I think that every artist associates childhood with rampant creativity. Every artist has a song like “I’ve always been a child, or I feel like a kid, I’m not a grown up.” I want to write a song like, “I’ve never been a child.” I feel like I’ve always been the same and everyone was like, “You’re going to grow up one day, things are going to be different," but I’m like, “No. Things just gradually kind of progressed and nothing really changes.”

Were you a really hyperactive child?

No, very subdued. I’m better now that I’ve figured out my energy levels. My energy crisis.

So, is being on tour a good thing for you?

Yeah, it is. I miss my friends a lot. I feel for any aspiring musician or artist, the best thing is to work with the people around you and play for them, as opposed to some ephemeral audience. Everything that I’ve done that I feel good about has been as a result of my closeness to the people around me. Everyone’s getting successful, but I’ll be like, “I just want to jam with my friends.” I really like my life in Montreal, then whenever I stay there for two weeks, I start itching to leave again, as I’m addicted to traveling. I love the flow of fresh ideas that traveling gives you.

Have you had much of a chance to explore the places you end up?

I always make the effort to explore. Even today, just walking around, I went to this print place called No Brow and that reminded me of a lot of Montreal. The silk-screening comic art stuff. It feels so ground level. Small people, making really good images based on their experiences. I just love that concept.

Every city seems to have these really burgeoning creative hubs somewhere.

As we become more globalized, everyone is more and more aware of the importance of breeding grounds for idea and creativity. It’s the life blood of culture. It’s what gets me up every day. Otherwise, the world’s just this weird, cold, sterile thing.

You were previously speaking about how everything online is a big mess of white noise. Do you ever feel that when you put your videos or tracks up now, you’re just adding to it?

Yeah, I try not to contribute to that. I try to let Doldrums be a respite from that. You end up doing the thing you were trying to work against, but if you can use the tools of the enemy against them, subvert them. That contradiction and hypocrisy is kind of what "Lesser Evil," the song, was written about. I’ve always been into Adbusters and stuff like that.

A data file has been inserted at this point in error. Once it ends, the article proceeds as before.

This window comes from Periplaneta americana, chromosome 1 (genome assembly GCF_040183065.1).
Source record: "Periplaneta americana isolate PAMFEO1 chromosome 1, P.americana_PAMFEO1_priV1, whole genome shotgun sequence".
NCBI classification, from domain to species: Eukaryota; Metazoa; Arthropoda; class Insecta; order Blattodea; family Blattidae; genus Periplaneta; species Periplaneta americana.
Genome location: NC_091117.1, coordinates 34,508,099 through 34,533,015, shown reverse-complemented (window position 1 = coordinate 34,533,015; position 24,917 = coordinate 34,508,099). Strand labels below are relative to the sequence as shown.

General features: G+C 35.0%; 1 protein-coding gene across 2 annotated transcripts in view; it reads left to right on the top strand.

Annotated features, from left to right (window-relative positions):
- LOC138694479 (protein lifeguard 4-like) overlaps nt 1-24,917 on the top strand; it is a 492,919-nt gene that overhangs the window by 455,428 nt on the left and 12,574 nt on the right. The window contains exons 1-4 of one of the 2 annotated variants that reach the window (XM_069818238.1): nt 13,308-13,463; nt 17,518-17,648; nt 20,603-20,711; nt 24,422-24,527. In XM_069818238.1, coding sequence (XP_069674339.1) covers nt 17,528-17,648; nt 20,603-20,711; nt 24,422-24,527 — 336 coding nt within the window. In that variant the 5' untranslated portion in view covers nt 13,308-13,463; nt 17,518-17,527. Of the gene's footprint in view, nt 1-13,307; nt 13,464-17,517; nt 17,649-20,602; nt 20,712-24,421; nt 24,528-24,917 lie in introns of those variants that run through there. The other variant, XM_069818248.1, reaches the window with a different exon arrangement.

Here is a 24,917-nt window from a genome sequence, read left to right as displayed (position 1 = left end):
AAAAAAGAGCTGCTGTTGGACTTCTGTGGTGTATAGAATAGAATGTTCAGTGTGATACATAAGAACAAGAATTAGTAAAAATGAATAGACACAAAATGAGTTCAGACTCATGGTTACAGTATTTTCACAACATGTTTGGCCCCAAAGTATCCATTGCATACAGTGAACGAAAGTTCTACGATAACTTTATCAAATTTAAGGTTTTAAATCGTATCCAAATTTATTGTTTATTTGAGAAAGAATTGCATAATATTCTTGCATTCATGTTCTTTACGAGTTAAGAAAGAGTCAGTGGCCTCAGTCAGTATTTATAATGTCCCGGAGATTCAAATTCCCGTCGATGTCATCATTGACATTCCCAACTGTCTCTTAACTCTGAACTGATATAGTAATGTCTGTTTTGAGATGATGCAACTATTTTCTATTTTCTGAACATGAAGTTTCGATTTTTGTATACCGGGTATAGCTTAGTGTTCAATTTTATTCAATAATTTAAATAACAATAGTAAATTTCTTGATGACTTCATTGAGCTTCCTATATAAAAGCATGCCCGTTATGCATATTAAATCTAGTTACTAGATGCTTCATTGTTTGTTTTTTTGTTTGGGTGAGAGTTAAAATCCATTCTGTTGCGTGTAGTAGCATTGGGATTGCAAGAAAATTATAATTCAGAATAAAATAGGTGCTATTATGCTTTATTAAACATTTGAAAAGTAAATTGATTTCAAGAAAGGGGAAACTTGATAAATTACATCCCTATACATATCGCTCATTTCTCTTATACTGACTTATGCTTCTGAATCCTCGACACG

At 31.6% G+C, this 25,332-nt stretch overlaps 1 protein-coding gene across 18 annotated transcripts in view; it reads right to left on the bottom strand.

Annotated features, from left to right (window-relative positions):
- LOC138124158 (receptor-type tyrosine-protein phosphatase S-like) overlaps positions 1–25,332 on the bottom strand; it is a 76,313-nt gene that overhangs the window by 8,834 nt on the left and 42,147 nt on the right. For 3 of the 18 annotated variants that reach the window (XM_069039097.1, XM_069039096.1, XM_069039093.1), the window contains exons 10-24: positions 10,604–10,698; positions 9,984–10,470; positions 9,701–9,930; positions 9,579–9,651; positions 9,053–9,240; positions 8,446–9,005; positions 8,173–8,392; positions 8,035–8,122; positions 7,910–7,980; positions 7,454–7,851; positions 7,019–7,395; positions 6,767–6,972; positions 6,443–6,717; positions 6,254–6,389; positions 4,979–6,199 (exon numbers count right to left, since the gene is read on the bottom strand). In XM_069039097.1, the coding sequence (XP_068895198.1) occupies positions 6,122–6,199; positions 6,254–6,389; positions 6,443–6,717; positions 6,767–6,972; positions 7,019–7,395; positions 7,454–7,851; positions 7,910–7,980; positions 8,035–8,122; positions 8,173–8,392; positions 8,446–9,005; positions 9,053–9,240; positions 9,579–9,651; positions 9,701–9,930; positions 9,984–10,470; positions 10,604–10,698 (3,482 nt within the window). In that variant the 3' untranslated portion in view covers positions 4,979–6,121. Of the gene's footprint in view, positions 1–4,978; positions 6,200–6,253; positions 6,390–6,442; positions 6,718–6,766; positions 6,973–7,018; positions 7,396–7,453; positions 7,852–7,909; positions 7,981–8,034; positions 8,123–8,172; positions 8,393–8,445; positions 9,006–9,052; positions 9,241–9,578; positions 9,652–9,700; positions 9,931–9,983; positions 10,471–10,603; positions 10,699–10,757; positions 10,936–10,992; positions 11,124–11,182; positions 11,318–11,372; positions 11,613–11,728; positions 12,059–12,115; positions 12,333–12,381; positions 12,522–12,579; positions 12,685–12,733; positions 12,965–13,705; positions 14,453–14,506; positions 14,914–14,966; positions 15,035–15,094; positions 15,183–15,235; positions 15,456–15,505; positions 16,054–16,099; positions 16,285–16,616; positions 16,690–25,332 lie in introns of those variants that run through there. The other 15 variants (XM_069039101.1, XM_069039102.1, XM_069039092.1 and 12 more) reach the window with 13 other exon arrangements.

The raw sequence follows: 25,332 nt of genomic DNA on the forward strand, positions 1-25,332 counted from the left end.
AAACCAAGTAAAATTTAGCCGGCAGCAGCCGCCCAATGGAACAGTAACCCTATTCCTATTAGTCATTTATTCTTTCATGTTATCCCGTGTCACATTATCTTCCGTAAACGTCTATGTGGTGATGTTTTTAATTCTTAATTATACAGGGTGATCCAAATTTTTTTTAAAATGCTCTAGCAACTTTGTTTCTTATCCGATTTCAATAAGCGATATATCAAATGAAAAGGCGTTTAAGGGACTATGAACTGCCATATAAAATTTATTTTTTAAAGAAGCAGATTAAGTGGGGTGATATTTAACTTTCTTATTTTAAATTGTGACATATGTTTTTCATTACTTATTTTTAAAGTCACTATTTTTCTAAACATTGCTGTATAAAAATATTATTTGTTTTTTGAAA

So, I really like the giant cat in your video. Was that your idea or Emily Kai Bock’s?

It was no one’s idea. When we showed up in the desert to make the video, everything was falling apart. We had no money. So we just scrambled together something with some friends of Emily’s and her sister, who went to Burning Man.

You got to go, right? I can imagine that it's the perfect place for you?

It’s so fucking twisted. It’s like 70,000 people on acid who have been doing it for years! The frightening thing is how effective it is. How safe it is and how much it works. It proposes itself as an alternate civilization, but it feels like you’re on Mars with the climate and the way people are acting. It’s scary stuff, but fucking beautiful.

Are you able to fully let go in places like that and not look at it from an outsider point of view?

Yeah, I’ve been doing the festival thing since I was two years old. I always think that dancing to fucking drum circles when I was a kid was my formative rave experience. It’s exactly the same thing. This summer, I’m playing some big, more ravey shows, which I’ll be more excited for.

Definitely better than playing a cold, rainy night in London.

I so want to be able to play bar shows and small shows too, but it’s hard to be able to do both.

I suppose people will get to know what you do a little more soon, which might help?

Well, I hope they expect to be surprised. That’s what I was trying to do.

So eventually it won’t be people standing and just staring?

I’m not used to that. I don’t understand why you would go to a show... I guess for some people, it’s like going to a movie—like, it’s the same thing, but it’s not. Maybe I can help destroy this fucking culture that we build up on consumerism and beer sales. When you look at how much live music is driven by beer sales, it’s fucked. Live music is basically propagated to sell Budweiser, and there’s more to it than that. It can be a really, really good experience for people.